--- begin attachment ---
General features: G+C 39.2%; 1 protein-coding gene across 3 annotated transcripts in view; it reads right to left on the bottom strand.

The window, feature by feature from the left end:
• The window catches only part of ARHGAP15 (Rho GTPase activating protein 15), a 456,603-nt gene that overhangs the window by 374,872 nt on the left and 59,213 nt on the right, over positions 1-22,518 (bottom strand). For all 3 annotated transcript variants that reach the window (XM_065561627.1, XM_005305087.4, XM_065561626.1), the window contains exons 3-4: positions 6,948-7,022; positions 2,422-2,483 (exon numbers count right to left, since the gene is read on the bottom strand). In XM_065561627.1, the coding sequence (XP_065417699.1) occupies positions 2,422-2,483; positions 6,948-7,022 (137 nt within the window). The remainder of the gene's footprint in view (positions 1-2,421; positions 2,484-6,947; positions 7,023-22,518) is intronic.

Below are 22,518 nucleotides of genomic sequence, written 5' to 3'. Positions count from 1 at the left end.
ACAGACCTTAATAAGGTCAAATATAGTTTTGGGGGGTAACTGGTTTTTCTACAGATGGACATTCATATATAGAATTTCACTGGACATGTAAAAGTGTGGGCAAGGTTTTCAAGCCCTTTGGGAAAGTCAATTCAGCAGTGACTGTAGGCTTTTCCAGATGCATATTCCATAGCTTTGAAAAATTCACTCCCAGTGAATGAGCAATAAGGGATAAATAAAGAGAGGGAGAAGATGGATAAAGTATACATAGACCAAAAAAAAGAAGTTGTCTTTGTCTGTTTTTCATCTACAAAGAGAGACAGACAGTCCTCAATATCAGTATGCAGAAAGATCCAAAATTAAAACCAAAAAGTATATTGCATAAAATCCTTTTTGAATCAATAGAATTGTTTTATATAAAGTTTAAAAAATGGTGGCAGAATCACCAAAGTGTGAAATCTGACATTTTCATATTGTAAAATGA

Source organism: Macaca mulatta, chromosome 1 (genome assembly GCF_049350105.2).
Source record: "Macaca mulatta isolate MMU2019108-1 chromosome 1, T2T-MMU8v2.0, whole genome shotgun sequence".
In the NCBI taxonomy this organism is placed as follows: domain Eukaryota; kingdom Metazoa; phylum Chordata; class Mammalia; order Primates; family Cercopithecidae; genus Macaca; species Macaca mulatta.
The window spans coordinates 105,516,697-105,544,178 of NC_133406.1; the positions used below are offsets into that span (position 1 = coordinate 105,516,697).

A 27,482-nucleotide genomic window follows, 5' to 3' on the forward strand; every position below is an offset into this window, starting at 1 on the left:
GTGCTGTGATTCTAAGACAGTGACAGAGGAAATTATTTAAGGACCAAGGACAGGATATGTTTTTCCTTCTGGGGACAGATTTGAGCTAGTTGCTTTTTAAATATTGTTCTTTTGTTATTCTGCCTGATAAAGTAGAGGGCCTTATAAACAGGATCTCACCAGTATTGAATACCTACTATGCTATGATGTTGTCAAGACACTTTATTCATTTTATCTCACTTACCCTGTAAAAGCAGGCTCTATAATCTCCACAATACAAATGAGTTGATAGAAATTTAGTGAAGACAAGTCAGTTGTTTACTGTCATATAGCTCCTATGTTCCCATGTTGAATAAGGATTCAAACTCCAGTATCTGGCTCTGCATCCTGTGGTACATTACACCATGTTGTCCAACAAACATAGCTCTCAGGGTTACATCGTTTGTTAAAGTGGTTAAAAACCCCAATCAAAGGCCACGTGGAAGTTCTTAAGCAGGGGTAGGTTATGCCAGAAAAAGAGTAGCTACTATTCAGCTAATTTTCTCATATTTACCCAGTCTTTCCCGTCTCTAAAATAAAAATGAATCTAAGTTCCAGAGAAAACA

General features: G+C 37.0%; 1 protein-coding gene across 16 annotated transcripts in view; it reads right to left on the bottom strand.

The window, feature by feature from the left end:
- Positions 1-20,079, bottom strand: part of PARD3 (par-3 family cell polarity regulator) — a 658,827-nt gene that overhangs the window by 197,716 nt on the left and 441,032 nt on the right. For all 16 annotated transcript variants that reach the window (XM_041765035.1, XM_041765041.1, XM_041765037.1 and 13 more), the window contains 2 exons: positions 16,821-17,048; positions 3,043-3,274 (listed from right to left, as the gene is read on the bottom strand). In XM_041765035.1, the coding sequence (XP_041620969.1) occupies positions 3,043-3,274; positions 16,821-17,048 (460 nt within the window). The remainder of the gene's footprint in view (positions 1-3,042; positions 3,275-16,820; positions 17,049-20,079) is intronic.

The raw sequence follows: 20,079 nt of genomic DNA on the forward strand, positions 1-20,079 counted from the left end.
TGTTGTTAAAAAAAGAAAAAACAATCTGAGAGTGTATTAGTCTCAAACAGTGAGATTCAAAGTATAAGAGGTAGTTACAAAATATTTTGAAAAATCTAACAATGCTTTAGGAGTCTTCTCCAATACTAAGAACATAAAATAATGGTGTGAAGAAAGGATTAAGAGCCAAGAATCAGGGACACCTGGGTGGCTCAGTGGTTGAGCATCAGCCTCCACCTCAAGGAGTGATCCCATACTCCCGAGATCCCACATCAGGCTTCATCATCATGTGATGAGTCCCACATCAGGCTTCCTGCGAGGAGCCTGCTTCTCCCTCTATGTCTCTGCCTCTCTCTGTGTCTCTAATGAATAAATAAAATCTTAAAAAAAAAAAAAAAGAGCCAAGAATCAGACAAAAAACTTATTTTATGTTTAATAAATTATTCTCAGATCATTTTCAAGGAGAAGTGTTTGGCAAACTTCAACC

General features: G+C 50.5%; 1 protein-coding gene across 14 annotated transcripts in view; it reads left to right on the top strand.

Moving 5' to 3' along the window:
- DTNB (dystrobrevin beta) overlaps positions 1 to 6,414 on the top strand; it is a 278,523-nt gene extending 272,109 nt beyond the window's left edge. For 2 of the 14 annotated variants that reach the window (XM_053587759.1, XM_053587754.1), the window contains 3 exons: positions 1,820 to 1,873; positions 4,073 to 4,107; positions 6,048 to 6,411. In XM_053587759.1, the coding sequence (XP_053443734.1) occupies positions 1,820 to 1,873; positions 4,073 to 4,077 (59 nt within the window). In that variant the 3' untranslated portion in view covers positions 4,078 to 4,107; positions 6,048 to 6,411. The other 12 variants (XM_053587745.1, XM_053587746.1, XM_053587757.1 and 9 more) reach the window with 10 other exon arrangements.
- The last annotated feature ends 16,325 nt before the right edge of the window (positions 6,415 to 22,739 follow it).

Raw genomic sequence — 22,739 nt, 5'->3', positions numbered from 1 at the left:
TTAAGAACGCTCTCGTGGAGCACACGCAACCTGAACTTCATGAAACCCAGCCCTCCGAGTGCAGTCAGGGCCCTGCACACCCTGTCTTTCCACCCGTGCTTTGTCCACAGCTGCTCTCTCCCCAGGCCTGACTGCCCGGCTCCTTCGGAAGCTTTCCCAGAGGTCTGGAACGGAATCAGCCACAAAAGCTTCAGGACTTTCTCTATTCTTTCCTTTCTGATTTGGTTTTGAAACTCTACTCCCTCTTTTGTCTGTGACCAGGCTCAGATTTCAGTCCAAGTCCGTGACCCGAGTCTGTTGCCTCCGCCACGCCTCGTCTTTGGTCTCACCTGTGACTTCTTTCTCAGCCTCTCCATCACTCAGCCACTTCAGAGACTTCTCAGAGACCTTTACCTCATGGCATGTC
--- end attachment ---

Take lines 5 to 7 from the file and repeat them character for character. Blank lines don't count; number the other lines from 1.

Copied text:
ACAGACCTTAATAAGGTCAAATATAGTTTTGGGGGGTAACTGGTTTTTCTACAGATGGACATTCATATATAGAATTTCACTGGACATGTAAAAGTGTGGGCAAGGTTTTCAAGCCCTTTGGGAAAGTCAATTCAGCAGTGACTGTAGGCTTTTCCAGATGCATATTCCATAGCTTTGAAAAATTCACTCCCAGTGAATGAGCAATAAGGGATAAATAAAGAGAGGGAGAAGATGGATAAAGTATACATAGACCAAAAAAAAGAAGTTGTCTTTGTCTGTTTTTCATCTACAAAGAGAGACAGACAGTCCTCAATATCAGTATGCAGAAAGATCCAAAATTAAAACCAAAAAGTATATTGCATAAAATCCTTTTTGAATCAATAGAATTGTTTTATATAAAGTTTAAAAAATGGTGGCAGAATCACCAAAGTGTGAAATCTGACATTTTCATATTGTAAAATGA

Source organism: Macaca mulatta, chromosome 1 (genome assembly GCF_049350105.2).
Source record: "Macaca mulatta isolate MMU2019108-1 chromosome 1, T2T-MMU8v2.0, whole genome shotgun sequence".